Finally, the proposed digital WS-CRISPR assay displays a high tolerance level to inhibitors and can be used to directly detect the virus in crude saliva samples, circumventing the need for RNA extraction. This will, in turn, facilitate the COVID-19 diagnosis and lower the infection risk in health workers.

A glimpse into the future

"As the first clinically validated digital CRISPR assay, our digital WS-CRISPR assay provides a reliable, sensitive and straightforward SARS-CoV-2 quantitative detection", emphasize study researchers in this medRxiv preprint paper. "It opens a new exploration for CRISPR-base nucleic acid quantitative detection," they add.

Direct detection of SARS-CoV-2 in crude saliva samples by digital WS-CRISPR assay. a, Workflow for direct SARS-CoV-2 testing in spiked saliva samples by digital WS-CRISPR assay. b, Endpoint fluorescence micrographs of the chip for direct detection of SARS-CoV-2 virus spiked in saliva samples. Saliva samples 1-5, the samples with 10%, 5%, 2.5%, 1%, and 0% of heat-inactivated SARS-CoV-2 virus. Each micrograph is a representative of six distinct regions taken to cover about 2809 microreactions. PC, SARS-CoV-2-positive control sample. NC, SARS-CoV-2-negative control sample. NTC, non-template control. Scale bars are 300 μm.
Direct detection of SARS-CoV-2 in crude saliva samples by digital WS-CRISPR assay. a, Workflow for direct SARS-CoV-2 testing in spiked saliva samples by digital WS-CRISPR assay. b, Endpoint fluorescence micrographs of the chip for direct detection of SARS-CoV-2 virus spiked in saliva samples. Saliva samples 1-5, the samples with 10%, 5%, 2.5%, 1%, and 0% of heat-inactivated SARS-CoV-2 virus. Each micrograph is a representative of six distinct regions taken to cover about 2809 microreactions. PC, SARS-CoV-2-positive control sample. NC, SARS-CoV-2-negative control sample. NTC, non-template control. Scale bars are 300 μm.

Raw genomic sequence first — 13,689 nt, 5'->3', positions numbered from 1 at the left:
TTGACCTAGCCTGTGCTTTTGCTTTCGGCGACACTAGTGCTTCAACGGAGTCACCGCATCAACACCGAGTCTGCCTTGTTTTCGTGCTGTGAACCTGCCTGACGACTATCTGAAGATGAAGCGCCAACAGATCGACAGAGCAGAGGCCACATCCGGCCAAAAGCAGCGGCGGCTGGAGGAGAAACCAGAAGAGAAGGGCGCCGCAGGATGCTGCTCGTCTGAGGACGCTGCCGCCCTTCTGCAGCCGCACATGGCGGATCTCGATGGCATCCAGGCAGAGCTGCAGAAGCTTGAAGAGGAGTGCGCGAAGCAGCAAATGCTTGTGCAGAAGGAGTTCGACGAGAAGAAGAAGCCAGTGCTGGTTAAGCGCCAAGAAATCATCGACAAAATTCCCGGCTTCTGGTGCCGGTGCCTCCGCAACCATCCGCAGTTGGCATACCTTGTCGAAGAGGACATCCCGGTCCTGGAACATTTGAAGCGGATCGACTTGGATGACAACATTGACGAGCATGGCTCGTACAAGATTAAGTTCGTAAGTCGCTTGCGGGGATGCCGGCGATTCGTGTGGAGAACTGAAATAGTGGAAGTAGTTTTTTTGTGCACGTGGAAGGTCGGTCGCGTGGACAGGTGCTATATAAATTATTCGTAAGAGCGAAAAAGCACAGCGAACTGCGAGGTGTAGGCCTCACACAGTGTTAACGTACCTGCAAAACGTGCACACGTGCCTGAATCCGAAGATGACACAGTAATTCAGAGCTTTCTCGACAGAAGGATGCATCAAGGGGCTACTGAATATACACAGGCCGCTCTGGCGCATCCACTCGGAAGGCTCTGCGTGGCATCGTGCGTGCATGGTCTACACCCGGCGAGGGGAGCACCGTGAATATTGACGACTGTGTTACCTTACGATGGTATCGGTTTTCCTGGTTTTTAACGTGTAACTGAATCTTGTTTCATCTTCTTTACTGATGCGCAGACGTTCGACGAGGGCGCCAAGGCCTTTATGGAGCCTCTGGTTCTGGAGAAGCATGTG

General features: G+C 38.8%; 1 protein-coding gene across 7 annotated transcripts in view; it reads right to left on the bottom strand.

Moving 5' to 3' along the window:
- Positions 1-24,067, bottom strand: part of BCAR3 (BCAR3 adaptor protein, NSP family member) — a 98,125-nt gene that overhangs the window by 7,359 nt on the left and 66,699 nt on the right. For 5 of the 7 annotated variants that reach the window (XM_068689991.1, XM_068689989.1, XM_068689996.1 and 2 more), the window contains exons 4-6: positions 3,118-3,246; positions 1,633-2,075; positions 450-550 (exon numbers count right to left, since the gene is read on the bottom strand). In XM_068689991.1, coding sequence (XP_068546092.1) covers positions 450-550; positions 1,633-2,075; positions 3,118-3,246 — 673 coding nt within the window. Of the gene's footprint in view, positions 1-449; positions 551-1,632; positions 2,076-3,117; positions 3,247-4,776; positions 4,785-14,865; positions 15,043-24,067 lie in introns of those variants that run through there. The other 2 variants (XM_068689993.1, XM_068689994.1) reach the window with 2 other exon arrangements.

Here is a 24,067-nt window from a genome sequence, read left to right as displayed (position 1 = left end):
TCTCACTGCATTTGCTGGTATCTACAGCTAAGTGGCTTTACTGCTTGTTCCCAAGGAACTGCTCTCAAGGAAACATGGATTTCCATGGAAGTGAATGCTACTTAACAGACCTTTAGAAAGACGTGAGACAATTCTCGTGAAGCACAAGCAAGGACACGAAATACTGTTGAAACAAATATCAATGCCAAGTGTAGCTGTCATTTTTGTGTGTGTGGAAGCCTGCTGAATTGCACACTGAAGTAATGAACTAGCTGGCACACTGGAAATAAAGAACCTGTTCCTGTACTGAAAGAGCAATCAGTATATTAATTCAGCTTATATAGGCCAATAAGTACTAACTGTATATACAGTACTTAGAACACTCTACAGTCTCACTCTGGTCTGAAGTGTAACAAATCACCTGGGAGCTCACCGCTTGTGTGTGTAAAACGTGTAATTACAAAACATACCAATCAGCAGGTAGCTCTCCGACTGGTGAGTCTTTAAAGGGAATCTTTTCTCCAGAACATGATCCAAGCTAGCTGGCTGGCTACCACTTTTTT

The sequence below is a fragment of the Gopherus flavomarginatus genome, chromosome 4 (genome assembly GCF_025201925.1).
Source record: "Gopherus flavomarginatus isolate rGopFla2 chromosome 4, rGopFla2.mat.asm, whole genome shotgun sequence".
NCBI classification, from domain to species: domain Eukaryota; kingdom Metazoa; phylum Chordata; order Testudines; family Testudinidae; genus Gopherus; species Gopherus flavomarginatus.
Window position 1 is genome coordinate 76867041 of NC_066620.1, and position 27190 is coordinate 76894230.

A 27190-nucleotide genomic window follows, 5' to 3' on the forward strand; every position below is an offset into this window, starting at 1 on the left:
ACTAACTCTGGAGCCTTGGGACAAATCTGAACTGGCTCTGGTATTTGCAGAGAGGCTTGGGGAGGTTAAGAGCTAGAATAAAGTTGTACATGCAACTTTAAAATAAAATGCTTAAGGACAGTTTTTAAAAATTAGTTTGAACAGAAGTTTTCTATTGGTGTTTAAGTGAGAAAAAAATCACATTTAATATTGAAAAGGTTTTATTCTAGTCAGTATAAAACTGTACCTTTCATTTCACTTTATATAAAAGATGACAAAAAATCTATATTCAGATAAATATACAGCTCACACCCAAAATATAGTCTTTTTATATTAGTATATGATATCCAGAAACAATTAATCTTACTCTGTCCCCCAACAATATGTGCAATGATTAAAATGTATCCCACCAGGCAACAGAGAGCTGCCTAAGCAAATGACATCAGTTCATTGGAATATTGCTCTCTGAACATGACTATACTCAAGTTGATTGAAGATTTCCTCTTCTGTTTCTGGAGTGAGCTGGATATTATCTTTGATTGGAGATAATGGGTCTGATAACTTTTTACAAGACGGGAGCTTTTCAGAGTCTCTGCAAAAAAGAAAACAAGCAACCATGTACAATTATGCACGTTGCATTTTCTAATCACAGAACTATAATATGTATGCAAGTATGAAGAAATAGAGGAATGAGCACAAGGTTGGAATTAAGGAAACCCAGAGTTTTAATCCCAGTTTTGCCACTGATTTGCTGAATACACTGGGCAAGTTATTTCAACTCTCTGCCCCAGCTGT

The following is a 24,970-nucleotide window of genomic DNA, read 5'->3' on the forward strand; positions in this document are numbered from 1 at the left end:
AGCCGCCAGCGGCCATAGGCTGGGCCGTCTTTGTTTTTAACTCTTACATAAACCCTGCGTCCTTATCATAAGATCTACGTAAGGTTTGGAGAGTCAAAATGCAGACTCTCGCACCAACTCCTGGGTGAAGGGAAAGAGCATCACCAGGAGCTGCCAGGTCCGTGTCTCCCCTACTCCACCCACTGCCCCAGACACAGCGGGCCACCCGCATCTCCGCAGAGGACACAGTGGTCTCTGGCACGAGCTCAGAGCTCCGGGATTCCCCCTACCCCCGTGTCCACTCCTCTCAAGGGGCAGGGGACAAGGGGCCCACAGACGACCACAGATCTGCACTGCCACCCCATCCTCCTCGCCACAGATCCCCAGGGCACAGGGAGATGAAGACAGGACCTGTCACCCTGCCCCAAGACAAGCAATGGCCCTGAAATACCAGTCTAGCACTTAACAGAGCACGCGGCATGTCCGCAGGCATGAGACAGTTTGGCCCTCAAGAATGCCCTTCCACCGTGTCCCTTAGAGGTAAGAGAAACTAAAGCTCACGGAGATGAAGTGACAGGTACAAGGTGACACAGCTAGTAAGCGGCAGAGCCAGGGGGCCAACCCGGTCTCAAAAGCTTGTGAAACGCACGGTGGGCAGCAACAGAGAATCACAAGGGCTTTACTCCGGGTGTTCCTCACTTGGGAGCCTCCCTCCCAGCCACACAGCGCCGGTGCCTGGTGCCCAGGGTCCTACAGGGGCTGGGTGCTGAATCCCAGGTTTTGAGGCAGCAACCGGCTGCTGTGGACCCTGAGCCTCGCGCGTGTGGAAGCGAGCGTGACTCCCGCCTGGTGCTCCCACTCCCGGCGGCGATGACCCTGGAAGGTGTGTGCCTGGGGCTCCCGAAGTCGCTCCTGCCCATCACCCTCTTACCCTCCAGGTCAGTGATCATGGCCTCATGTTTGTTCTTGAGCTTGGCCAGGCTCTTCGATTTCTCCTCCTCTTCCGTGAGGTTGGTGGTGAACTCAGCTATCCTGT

Notwithstanding the advantages above, a new digital chip has to be further explored and validated for digital WS-CRISPR assay in the future, with the need for additional clinical validation steps.

In addition, albeit this digital WS-CRISPR assay utilizes relatively expensive fluorescence microscopy for imaging purposes, smartphone-based portable fluorescence microscopy may become the alternative option towards onsite quantitative detection in the near future.

*Important Notice

medRxiv publishes preliminary scientific reports that are not peer-reviewed and, therefore, should not be regarded as conclusive, guide clinical practice/health-related behavior, or treated as established information.

Journal reference:
Dr. Tomislav Meštrović

Written by

Dr. Tomislav Meštrović

Dr. Tomislav Meštrović is a medical doctor (MD) with a Ph.D. in biomedical and health sciences, specialist in the field of clinical microbiology, and an Assistant Professor at Croatia's youngest university - University North. In addition to his interest in clinical, research and lecturing activities, his immense passion for medical writing and scientific communication goes back to his student days. He enjoys contributing back to the community. In his spare time, Tomislav is a movie buff and an avid traveler.